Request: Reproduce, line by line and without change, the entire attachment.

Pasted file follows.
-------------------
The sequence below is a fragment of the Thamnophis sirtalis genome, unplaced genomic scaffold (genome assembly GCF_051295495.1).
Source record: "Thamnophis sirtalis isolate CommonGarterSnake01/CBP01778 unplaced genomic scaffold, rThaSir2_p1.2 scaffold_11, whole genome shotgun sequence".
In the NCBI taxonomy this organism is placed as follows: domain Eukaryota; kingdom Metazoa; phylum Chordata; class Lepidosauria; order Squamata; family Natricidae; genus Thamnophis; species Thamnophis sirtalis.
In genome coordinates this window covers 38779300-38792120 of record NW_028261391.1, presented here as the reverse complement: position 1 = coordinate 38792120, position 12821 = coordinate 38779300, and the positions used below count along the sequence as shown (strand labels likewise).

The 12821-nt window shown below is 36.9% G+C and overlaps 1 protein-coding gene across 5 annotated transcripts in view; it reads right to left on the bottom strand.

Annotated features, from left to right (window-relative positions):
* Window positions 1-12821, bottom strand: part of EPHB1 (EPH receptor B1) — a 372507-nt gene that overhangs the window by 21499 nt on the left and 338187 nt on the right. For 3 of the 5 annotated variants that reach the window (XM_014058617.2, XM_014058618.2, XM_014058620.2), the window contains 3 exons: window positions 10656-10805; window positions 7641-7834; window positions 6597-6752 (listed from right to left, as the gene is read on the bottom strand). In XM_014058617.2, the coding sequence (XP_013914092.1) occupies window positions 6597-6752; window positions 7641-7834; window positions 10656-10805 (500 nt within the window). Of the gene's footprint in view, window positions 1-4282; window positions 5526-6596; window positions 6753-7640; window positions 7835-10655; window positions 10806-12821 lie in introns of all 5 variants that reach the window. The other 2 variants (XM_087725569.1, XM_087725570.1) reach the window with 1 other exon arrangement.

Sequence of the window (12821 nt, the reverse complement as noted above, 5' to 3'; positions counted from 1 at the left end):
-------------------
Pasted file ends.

The sequence below is a fragment of the Thamnophis sirtalis genome, unplaced genomic scaffold (genome assembly GCF_051295495.1).
Source record: "Thamnophis sirtalis isolate CommonGarterSnake01/CBP01778 unplaced genomic scaffold, rThaSir2_p1.2 scaffold_11, whole genome shotgun sequence".
In the NCBI taxonomy this organism is placed as follows: domain Eukaryota; kingdom Metazoa; phylum Chordata; class Lepidosauria; order Squamata; family Natricidae; genus Thamnophis; species Thamnophis sirtalis.
In genome coordinates this window covers 38779300-38792120 of record NW_028261391.1, presented here as the reverse complement: position 1 = coordinate 38792120, position 12821 = coordinate 38779300, and the positions used below count along the sequence as shown (strand labels likewise).

The 12821-nt window shown below is 36.9% G+C and overlaps 1 protein-coding gene across 5 annotated transcripts in view; it reads right to left on the bottom strand.

Annotated features, from left to right (window-relative positions):
* Window positions 1-12821, bottom strand: part of EPHB1 (EPH receptor B1) — a 372507-nt gene that overhangs the window by 21499 nt on the left and 338187 nt on the right. For 3 of the 5 annotated variants that reach the window (XM_014058617.2, XM_014058618.2, XM_014058620.2), the window contains 3 exons: window positions 10656-10805; window positions 7641-7834; window positions 6597-6752 (listed from right to left, as the gene is read on the bottom strand). In XM_014058617.2, the coding sequence (XP_013914092.1) occupies window positions 6597-6752; window positions 7641-7834; window positions 10656-10805 (500 nt within the window). Of the gene's footprint in view, window positions 1-4282; window positions 5526-6596; window positions 6753-7640; window positions 7835-10655; window positions 10806-12821 lie in introns of all 5 variants that reach the window. The other 2 variants (XM_087725569.1, XM_087725570.1) reach the window with 1 other exon arrangement.

Sequence of the window (12821 nt, the reverse complement as noted above, 5' to 3'; positions counted from 1 at the left end):